I’ve just finished watching The Fall, BBC2’s new police drama miniseries. Or have I? The open-ended nature of the last episode watched had me rushing to IMDB to see if Netflix had failed to purchase the series’ remaining instalments. This being a fairly common occurrence with an online content provider which faces rights restrictions preventing them from making the latest episodes of TV series available to users. My online search concluded this was in fact the final episode and that this ending was considered ‘controversial’. The word used to describe an adverse response to something offensive or provocative having been done or said but now simply means that a lot of people with Twitter accounts don’t much like it. While searching, I found vigorous defences of the ending by creator Allan Cubitt on grounds of authenticity, arguing that the ambiguous ending gestured plausibly towards the ongoing difficulty of police work and the lengthy timeframes of major investigations. This made sense. The series regularly disturbed and played with the conventions of its genre. It puts The Fall in league with TV crime series like The Wire and The Shield which were equally determined to show policing as a messy, unresolved business.

‘This is DSI Gibson. Do we have an ending in custody?’

Case closed. But wait a minute. I’ve just read that the BBC has commissioned another series of The Fall to be broadcast in Autumn 2014. I’m assuming this will continue the story of the first series and not be a totally different crime drama under the banner of The Fall nor merely a new case for DSI Gibson. There is certainly precedent for these latter options in British crime miniseries. BBC1 multi-arm legal strip Criminal Justice created a completely new set of characters and storylines for its second run and there’s a tradition of detective dramas like Prime Suspect and Cracker holding on to their lead detective whilst continually updating the cases they investigate. It is, however, unheard of to not wrap up the previous case before moving on to the new one and if the next season of The Fall were to do this the show would be genuinely breaking new ground. So if it is to be a continuation, then the ending of the (first) series should be thought of as more of an end-of-season cliffhanger, a suspense-mongering technique designed to keep viewers hooked until its return-an echo of serial TV melodramas like Dallas-and only realistic by default.

Who Shot J.R.? Much difference?

I’m put in mind of another couple of TV finales which blur the boundaries between cliffhanger and open ending. The first of these is the final episode of Twin Peaks, which lies at the close of its second season on the air. The series ends on a note of uncertainty about the fate of its protagonist, Agent Cooper. Given that the show’s co-creator was avant-garde filmmaker David Lynch and that the programme was challenging and innovative in its storytelling, critics and audiences alike were quick to assume that the ending was a deliberate subversion of closure and resolution and an artistic statement on the nature of TV endings. This belies the fact that the ending was written in full expectation of a third season which an abrupt cancellation, following a drop-off in ratings and acclaim, put pay to. This suggests the season ending was meant to work as a cliffhanger in the manner of the previous season, which left the lives of most of the main characters dangling in the balance. This is not to say that the cliffhanger wouldn’t have been met with something surprising and original, as with the last one, but it still reeks of conventional storytelling.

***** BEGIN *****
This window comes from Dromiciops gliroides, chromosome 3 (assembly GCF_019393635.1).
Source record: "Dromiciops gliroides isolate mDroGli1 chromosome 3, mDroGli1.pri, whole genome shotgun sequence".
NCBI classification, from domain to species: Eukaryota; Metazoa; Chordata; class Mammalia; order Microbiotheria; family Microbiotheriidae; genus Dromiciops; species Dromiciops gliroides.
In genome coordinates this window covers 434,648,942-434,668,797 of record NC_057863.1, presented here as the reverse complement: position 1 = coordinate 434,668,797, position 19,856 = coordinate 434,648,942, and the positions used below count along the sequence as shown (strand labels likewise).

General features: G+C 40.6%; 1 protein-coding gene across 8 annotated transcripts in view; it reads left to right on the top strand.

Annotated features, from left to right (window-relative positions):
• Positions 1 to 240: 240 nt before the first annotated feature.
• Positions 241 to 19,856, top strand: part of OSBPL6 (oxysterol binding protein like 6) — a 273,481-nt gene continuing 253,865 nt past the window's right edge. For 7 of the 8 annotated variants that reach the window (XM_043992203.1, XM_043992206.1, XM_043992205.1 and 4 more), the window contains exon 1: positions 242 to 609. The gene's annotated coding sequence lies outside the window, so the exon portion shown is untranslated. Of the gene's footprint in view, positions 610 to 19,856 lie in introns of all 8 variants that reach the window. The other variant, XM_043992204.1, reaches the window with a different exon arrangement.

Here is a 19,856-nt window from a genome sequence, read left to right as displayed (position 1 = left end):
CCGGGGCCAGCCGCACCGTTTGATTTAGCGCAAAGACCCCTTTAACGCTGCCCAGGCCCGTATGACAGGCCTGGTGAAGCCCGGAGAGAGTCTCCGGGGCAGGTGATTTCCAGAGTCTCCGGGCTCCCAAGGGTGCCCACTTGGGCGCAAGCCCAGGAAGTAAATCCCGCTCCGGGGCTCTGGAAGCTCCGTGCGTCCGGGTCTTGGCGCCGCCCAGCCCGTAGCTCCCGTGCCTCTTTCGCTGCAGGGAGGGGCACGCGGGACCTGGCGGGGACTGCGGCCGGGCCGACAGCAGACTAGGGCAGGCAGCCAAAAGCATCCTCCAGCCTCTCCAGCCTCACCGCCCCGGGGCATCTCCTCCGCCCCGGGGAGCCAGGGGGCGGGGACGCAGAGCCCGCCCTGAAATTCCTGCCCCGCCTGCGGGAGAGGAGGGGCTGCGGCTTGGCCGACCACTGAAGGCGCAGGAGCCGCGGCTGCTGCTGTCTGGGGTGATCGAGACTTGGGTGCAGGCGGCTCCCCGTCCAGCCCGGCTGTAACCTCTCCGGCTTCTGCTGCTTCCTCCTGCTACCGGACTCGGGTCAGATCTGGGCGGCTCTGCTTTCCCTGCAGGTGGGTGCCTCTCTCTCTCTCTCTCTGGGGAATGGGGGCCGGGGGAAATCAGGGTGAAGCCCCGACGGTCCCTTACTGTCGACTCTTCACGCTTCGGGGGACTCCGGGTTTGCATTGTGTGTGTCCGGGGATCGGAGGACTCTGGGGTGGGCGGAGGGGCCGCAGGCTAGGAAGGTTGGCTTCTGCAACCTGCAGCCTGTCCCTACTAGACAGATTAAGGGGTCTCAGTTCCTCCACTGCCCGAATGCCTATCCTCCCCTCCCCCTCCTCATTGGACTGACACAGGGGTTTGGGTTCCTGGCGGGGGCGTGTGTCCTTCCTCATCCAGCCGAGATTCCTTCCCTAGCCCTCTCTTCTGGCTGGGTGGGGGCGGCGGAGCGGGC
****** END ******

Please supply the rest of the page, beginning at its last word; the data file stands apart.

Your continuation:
Was the ending of Twin Peaks really breakthrough?

The second of these is the ending of The Sopranos, following six seasons and eight years on the air. A suspension of narrative closure in the form of a literal blackout, it too bore the label ‘controversial’ although ‘uniformly hated’ would be closer to the truth. I initially thought the ending a technical error on the digital station E4 where The Sopranos was first broadcast in the UK, having become accustomed to its legacy of transmission problems which routinely turned my screen ratios into accordions. Alas, the mistake was on the behalf of creator David Chase who had sacrificed all that was good about the show (music, character arcs, engrossing storytelling) for an arch and pretentious modernist gesture, which put art before content. Or so I first thought. The cynic in me now thinks that the ending was merely an arty smokescreen for the kind of cop-out ending that refuses to make any big decisions about the characters in order that the franchise may live on. Think David Chase is above this? Lest we forget Chase presided over the mid-90s spin-off TV movie series of The Rockford Files. It is only James Gandolfini’s death that renders a revival an impossibility.